Walter Scott

Ainsley McIntosh

in British and Irish Literature

ISBN: 9780199846719
Published online September 2012 | | DOI:
Walter Scott

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Walter Scott (b. 1771–d. 1832) began his literary career as a translator and collector of ballads from the German and Scottish traditions. His first edited collection of Scottish border ballads appeared as Minstrelsy of the Scottish Border (1802). Soon after, he achieved fame as an original poet, receiving most acclaim for the first three of his extended narrative romances: The Lay of the Last Minstrel (1805), Marmion (1808), and The Lady of the Lake (1810). The success of these poems turned Scott into a literary phenomenon. Additionally, he produced verse dramas and engaged in major editorial projects, including The Works of Dryden (1808) and his nineteen-volume The Works of Jonathan Swift (1814). An important contributor to the Edinburgh Review from its inception in 1802 until differences of political opinion led to his founding of the Edinburgh Annual Register in 1808, Scott then helped launch the Quarterly Review in 1809 along with Robert Southey and other eminent Tories of the day. His contributions to each of these publications indicate his immersion in the review and print culture of the period. Scott’s reviews, revealing his critical acuity, occupy nearly five volumes of his collected prose. Of greater significance, Scott played a pivotal role in the development of the novel, in particular the rise of the historical novel in the early 19th century. Waverley (1814), his first work of fiction, was published anonymously, and for many years his novels appeared under the pseudonym Author of Waverley. A prolific writer and a prominent figure with a literary career spanning several decades, he profoundly influenced such diverse authors as Charlotte Brontë, Emily Brontë, George Eliot, Charles Dickens, Stendhal, Honoré de Balzac, Aleksandr Pushkin, Herman Melville, Lev Tolstoy, and Mark Twain. In 1826, following the financial failure of his publisher, Archibald Constable, and his printer, James Ballantyne, Scott, who was financially involved in each firm, put his affairs into the hands of a trust to which he committed all his literary earnings. By the time of his death he had paid off half of the £126,000 debt for which he was liable, and the sale of his copyrights in 1833 raised enough to settle all his creditors’ claims. Scott is perhaps best remembered for orchestrating King George IV’s visit to Edinburgh in 1822, and his involvement in this event helped reinvent Scottish culture for the modern world. He also left behind Abbotsford, “a romance in stone” that stands testimony to the imaginative capacity of this remarkable man.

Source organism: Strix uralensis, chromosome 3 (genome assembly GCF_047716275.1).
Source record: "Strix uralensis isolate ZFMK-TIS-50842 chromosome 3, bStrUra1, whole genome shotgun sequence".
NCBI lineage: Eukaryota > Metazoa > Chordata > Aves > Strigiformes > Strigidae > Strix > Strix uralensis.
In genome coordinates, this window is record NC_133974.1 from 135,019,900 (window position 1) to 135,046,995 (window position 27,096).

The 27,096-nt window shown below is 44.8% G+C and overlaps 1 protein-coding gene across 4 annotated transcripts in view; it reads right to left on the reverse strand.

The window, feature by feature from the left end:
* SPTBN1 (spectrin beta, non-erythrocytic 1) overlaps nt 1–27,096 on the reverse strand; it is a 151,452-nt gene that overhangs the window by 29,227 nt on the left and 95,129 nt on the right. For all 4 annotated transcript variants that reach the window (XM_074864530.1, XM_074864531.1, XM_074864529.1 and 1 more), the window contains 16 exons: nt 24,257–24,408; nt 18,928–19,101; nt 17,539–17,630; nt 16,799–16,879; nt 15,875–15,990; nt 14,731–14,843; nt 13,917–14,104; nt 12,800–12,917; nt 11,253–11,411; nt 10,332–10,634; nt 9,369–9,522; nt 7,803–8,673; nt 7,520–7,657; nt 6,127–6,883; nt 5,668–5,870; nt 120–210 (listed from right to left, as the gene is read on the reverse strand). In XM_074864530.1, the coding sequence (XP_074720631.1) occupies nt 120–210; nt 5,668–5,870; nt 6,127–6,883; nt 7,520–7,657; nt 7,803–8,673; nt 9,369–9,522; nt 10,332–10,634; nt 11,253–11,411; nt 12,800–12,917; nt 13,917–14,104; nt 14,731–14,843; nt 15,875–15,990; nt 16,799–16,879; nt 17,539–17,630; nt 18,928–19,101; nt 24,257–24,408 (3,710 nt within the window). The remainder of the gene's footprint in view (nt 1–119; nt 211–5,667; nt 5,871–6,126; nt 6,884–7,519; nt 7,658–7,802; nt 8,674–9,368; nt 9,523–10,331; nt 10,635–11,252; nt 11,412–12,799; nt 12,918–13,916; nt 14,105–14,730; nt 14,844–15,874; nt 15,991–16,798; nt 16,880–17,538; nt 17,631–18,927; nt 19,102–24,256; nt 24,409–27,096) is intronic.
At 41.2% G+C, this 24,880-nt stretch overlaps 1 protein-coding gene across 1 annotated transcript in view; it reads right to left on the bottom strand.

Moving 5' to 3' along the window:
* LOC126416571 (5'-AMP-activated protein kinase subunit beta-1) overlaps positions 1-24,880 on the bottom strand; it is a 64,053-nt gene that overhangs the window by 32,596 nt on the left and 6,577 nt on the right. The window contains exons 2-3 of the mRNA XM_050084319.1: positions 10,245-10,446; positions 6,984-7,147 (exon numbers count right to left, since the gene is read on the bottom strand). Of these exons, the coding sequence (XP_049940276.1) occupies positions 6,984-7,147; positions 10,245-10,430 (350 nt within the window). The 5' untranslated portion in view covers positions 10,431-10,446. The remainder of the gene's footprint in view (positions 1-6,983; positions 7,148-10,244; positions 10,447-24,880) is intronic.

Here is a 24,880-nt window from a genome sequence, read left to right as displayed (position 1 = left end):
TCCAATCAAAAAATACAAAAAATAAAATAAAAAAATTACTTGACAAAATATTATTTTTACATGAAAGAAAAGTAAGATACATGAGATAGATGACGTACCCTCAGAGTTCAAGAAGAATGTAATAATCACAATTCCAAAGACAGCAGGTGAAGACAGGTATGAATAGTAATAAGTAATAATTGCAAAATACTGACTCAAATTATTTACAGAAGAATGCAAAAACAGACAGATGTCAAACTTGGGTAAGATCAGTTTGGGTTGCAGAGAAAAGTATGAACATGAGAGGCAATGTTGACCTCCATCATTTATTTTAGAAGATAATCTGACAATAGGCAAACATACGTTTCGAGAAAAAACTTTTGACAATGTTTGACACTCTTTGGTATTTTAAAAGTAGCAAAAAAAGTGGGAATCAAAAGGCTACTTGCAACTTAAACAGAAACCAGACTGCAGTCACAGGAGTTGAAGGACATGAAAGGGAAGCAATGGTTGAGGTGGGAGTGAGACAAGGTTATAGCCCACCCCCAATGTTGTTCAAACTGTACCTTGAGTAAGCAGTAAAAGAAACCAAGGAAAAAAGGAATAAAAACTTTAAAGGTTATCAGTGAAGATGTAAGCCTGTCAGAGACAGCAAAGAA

Article.  12758 words. 

Subjects: Literary Studies (British and Irish)

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